Anas Sarwar hits out at Sturgeon over offshore wind plots
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EU lawmakers said permits need to be approved far quicker than current levels so the energy source can be rolled out quicker than the slow pace it is currently rolling along at. It approved a response to the European Commission’s offshore renewable energy strategy, publishing a report arguing that the energy source needs to be scaled up quickly if the bloc is to meet its climate targets.
Morten Petersen, the chief lawmaker for this issue, said: “Offshore wind is the key to reaching our climate objectives.
“If we are to have a chance to live up to our climate targets, we need more renewable energy, much more in fact.
“[Permitting] takes too long at the moment. If we do not do it in a different and much faster way, we will not reach our targets.”
Mr Petersen added that the bloc needs to step up if it wants to improve its energy infrastructure so it is well placed to deal with the influx of renewable technologies that should be coming online.
It could be implied here that the bloc should be doing more to meet its significant potential for offshore wind.
The European Commission has set an ambitious target of reaching 60 gigawatts by 2030 and 300 gigawatts by 2050.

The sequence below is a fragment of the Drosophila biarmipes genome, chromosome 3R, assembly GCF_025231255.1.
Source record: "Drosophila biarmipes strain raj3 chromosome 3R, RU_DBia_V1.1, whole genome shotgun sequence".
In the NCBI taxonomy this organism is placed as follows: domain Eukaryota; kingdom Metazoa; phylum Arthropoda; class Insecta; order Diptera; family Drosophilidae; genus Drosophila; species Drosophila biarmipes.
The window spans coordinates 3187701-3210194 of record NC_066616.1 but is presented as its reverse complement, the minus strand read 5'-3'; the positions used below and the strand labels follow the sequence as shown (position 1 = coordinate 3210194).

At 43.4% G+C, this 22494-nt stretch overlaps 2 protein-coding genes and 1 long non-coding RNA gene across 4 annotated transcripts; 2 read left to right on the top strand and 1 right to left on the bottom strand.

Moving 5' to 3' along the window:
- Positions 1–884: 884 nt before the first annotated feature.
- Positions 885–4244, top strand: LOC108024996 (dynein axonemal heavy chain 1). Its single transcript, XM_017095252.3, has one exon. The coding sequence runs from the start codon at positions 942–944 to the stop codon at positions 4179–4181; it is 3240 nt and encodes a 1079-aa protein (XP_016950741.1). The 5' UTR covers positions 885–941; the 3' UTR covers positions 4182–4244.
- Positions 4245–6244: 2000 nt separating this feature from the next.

But the issue over permits appears to be holding the bloc back.
The lawmakers argued that there is an “urgent need to speed [permitting] up in order to reach the 2030 and 2050 goals”.
They also added that member states need to “urgently simplify the relevant procedures and coordinate their efforts”.
Meanwhile, the UK appears to be making impressive progress with offshore wind.
In fact, it generates more electricity from offshore wind than anywhere else in the world and remains at the forefront with this renewable source.
Britain, already a manufacturing giant in this arena, saw a Korean firm invest £300million in a new wind turbine factory earlier this week.
South Korea’s SeAH Wind will pump funds into a new 90-acre site in Teesworks, next to the River Tees, to make the steel foundations for turbines.
Wind farms serve as a critical part of Prime Minister Boris Johnson’s plan for the UK to be net-zero by 2050.
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Mr Johnson previously outlined his 10-point plan for a “green industrial revolution” and pledged to transform the UK into the “Saudi Arabia of wind”.
To get there, it plans to quadruple current offshore capacity to 40GW by 2030.
According to the UK Wind Energy Database, the UK has the most offshore wind installations at 28.9 percent.
In 2021, wind energy generated an impressive 21.4 percent of the UK’s electricity, according to the National Grid.
While Europe does want to boost its offshore wind capacity from its current level of 12 GW to at least 60 GW by 2030, it appears it is facing stiff drawbacks while Britain races ahead.
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